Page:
The CUNY Data Science and Applied Topology Reading Group is joint between the Mathematics and Computer Science programmes. We meet Fridays 11.45 -- 12.45 in GC 4419. You can contact us at cunygc@appliedtopology.nyc.

Our plan is to primarily read and discuss seminal papers in data science, in applied topology and in topological data analysis. Each seminar one participant takes the responsibility to present a paper and prepare items for discussion. We expect occasionally to be able to invite external speakers.

Schedule

Current schedule can be found here.

We will be sending out announcements through a mailing list; you can subscribe here.

Organizers

  • Mikael Vejdemo-Johansson, Computer Science Programme, CUNY Graduate Center; Department of Mathematics, CUNY College of Staten Island
  • Azita Mayeli, Mathematics Programme, CUNY Graduate Center; Department of Mathematics, CUNY Queensborough Community College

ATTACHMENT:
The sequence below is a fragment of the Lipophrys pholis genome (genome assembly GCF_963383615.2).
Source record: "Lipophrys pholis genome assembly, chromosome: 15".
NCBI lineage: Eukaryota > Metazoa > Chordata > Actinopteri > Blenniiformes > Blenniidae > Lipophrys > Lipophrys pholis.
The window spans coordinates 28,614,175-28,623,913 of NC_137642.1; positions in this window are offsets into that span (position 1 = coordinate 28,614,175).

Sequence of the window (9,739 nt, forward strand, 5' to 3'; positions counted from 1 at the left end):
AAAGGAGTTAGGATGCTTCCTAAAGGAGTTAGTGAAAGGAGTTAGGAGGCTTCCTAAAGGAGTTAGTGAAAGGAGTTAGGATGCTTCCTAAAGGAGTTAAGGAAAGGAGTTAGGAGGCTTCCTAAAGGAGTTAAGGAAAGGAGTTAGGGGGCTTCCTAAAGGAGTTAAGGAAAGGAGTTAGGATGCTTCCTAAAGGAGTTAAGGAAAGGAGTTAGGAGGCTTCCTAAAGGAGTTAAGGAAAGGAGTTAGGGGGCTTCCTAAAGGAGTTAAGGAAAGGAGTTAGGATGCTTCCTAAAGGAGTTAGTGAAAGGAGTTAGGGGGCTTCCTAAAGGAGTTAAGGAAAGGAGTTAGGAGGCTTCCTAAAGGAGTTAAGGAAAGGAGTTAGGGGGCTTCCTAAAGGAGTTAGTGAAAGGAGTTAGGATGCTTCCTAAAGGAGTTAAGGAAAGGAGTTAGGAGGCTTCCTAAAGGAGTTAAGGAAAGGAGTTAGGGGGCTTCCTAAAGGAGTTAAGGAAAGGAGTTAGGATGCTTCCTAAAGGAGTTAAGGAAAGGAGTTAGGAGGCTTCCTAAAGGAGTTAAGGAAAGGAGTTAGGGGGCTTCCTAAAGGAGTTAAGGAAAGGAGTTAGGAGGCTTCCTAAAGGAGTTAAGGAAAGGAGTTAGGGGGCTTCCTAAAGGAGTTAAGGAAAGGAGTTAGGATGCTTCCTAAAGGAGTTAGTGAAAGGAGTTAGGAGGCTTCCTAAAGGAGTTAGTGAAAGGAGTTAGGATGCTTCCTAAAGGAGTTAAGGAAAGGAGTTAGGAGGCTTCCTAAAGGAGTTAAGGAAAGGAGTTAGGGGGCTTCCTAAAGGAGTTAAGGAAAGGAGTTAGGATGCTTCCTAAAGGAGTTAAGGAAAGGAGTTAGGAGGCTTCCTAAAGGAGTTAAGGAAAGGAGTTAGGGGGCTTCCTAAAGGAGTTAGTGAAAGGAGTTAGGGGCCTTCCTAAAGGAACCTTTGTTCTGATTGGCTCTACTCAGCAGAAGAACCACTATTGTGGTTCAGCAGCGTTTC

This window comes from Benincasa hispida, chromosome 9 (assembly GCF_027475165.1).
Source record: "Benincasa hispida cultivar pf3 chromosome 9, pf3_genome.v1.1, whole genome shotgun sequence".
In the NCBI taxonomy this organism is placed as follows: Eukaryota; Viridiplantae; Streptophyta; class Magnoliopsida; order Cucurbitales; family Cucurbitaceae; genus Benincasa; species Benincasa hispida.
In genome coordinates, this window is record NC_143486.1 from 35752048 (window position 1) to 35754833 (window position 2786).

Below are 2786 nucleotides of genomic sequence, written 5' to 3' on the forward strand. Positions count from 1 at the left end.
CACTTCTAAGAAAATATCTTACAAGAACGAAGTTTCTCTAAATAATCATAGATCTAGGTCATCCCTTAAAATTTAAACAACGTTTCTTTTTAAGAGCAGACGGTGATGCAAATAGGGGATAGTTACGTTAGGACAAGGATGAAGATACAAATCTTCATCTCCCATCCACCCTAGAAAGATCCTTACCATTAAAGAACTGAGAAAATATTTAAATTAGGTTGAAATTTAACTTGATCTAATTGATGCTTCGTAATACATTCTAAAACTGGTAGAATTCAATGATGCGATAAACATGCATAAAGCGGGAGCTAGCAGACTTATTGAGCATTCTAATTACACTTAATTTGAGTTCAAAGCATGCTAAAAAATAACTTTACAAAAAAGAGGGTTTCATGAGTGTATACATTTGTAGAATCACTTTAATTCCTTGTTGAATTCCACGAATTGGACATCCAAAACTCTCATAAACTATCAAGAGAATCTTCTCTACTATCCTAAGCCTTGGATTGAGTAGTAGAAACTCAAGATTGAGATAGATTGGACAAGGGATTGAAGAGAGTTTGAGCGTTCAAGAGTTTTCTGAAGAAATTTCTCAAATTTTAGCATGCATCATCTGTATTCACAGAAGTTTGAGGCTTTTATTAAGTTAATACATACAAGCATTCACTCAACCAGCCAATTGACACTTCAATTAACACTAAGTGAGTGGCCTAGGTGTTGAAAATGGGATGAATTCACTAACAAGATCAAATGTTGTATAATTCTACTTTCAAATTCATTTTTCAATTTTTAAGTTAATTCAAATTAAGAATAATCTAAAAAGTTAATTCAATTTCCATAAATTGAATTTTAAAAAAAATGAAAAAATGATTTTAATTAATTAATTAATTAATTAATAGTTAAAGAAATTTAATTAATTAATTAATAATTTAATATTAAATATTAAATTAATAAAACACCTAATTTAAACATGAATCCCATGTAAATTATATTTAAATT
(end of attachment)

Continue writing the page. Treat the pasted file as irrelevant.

Suggested papers

We have compiled a list of papers that might be interesting to present.

Schedule

Coding and Generative Design for 3D Printing

3D printing and design allows us to physically experience complex mathematical objects. In this talk we’ll take a 3D-printed tour of mathematical knots, tessellations, fractals, and polyhedra. Using code and generative design we can create parametric models that leverage randomness to achieve structural variety or even organic-looking behavior. We’ll also talk about iterative design, the ability to “learn by failing,” and the importance of being open to sharing that process, both in the 3D design process and in mathematical exploration.

(I also have two "homework" assignments for anyone that wants to try things themselves afterwards)

Bio: Laura Taalman is a Professor of Mathematics at James Madison University whose research has included algebraic geometry, knot theory, and games. Also known as “mathgrrl”, Dr. Taalman is a computational designer who leverages a diverse toolbox of 3D design software and technical materials to create elegant and aesthetic realizations of idealized mathematical objects. She is a Project NExT Fellow, a recipient of the Alder Award, Trevor Evans Award, and SCHEV Outstanding Faculty Award, and has been featured on Thingiverse, Adafruit, and Science Friday.


Pages

  • Data Science and Applied Topology Seminar
  • Reading list